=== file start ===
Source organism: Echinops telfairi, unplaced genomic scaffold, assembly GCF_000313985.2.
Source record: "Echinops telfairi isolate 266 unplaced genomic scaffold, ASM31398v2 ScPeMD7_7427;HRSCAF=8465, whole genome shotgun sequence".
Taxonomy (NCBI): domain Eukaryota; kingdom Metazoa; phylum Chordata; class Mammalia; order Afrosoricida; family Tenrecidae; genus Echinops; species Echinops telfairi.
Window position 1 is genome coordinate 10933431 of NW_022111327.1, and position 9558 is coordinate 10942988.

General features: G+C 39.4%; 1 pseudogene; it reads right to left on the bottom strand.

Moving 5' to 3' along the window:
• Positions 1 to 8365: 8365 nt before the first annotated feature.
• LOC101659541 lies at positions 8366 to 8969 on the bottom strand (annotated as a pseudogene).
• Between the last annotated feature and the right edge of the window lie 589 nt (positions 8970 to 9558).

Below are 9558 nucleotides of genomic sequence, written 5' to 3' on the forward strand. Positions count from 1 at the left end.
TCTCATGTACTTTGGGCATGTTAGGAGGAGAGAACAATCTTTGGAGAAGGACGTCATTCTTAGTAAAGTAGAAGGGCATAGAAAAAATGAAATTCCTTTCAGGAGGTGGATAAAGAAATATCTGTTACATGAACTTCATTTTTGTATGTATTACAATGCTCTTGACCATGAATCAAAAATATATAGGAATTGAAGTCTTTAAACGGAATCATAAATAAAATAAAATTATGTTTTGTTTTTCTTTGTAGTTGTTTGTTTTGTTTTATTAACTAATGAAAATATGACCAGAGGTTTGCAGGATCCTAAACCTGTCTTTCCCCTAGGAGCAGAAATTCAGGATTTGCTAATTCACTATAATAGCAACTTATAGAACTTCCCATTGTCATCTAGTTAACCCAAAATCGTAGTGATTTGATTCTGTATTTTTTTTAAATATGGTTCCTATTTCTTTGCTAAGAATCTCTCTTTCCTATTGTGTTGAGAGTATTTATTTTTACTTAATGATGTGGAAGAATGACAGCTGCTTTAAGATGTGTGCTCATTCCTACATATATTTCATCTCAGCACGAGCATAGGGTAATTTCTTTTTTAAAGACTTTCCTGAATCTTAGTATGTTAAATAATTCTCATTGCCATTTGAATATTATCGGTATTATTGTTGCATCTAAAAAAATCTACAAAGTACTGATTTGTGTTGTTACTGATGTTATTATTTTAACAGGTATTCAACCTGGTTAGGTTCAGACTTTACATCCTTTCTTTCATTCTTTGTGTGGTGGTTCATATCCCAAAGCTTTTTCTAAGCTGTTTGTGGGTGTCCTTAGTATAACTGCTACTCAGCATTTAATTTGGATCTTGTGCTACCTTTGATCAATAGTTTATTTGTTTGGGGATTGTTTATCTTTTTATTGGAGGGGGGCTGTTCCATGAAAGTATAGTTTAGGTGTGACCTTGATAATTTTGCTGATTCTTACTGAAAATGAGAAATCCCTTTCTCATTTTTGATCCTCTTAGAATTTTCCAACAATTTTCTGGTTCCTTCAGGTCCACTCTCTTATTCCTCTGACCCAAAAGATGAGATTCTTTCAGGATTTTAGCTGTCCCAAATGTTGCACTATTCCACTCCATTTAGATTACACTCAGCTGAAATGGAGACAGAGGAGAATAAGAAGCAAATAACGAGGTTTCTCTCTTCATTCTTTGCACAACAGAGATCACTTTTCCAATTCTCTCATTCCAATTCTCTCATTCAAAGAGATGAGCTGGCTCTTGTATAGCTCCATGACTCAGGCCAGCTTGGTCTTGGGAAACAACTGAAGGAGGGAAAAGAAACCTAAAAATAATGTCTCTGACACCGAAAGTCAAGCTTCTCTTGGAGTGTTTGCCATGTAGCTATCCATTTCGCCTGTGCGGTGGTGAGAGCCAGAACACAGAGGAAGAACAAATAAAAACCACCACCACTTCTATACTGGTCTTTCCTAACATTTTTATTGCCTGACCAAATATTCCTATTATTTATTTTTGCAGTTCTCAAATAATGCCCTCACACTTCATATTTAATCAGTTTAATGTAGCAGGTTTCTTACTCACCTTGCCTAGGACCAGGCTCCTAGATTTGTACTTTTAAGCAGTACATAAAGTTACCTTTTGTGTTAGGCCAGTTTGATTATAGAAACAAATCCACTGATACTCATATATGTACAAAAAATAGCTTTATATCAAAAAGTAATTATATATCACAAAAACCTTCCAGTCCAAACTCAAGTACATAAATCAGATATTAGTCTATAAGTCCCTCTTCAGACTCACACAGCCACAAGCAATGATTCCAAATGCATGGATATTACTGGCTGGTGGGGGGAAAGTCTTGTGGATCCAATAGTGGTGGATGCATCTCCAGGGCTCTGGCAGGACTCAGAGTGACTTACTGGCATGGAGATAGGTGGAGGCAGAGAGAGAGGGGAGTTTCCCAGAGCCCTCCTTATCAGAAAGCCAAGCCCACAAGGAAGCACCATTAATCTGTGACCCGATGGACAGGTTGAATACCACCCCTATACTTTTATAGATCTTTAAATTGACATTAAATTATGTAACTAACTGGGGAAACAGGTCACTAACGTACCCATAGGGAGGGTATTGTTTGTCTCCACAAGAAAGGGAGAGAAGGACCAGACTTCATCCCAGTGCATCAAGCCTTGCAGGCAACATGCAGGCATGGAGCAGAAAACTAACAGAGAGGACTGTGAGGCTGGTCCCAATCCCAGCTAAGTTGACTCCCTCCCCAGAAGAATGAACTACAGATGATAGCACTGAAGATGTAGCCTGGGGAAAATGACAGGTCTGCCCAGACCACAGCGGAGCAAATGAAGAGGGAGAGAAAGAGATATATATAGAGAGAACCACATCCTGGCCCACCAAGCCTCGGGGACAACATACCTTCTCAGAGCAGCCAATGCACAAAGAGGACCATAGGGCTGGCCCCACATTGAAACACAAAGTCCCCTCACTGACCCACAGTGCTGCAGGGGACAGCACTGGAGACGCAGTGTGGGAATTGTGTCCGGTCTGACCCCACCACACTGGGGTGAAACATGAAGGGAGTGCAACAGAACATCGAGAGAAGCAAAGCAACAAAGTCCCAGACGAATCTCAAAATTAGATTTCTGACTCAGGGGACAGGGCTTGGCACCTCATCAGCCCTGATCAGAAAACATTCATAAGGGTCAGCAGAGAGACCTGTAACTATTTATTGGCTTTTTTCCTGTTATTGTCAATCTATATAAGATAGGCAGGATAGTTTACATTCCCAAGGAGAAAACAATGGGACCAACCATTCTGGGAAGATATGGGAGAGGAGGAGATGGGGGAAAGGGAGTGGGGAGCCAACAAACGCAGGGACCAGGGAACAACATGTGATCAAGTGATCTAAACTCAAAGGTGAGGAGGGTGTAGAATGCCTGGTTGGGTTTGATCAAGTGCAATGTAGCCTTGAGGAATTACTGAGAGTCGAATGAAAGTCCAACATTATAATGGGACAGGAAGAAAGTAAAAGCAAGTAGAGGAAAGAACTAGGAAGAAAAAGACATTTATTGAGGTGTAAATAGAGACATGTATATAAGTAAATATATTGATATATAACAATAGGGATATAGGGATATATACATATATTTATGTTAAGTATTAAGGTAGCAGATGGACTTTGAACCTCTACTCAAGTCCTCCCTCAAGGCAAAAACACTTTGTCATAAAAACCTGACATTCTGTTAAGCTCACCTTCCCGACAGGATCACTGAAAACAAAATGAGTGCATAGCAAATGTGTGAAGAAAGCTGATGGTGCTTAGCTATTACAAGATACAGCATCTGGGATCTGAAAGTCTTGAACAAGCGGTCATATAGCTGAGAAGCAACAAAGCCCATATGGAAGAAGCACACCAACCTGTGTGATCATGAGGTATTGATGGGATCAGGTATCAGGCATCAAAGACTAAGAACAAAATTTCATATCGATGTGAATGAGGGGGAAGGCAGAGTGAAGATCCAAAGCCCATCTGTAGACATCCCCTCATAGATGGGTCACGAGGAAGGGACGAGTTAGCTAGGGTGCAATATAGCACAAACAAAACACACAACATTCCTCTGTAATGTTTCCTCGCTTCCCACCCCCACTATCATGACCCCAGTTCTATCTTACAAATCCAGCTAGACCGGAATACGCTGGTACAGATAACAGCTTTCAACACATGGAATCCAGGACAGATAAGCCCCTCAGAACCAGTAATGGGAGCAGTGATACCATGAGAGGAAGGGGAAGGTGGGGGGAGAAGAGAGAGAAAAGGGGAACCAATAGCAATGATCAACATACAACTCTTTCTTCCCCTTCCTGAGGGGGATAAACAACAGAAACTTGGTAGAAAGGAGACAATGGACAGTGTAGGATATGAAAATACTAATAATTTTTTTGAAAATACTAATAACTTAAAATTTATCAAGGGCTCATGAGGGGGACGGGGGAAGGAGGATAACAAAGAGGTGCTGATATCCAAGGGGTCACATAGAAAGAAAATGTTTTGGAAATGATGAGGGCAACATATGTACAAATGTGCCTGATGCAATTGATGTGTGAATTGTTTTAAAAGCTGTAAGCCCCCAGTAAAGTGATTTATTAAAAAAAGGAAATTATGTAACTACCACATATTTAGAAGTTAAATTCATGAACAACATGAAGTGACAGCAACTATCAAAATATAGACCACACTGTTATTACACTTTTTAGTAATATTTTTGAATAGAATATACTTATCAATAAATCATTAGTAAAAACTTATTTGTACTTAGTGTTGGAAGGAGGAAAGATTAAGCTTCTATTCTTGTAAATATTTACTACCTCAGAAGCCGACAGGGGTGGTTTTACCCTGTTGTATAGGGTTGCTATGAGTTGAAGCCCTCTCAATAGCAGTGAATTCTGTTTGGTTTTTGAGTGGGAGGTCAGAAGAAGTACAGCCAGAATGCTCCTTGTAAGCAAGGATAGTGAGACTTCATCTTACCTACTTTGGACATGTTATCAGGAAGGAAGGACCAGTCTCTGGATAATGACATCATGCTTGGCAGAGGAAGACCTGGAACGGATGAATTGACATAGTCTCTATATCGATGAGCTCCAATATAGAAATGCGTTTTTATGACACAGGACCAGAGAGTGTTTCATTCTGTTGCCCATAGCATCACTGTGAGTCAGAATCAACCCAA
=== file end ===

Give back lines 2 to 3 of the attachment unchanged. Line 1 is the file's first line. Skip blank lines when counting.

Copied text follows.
Source record: "Echinops telfairi isolate 266 unplaced genomic scaffold, ASM31398v2 ScPeMD7_7427;HRSCAF=8465, whole genome shotgun sequence".
Taxonomy (NCBI): domain Eukaryota; kingdom Metazoa; phylum Chordata; class Mammalia; order Afrosoricida; family Tenrecidae; genus Echinops; species Echinops telfairi.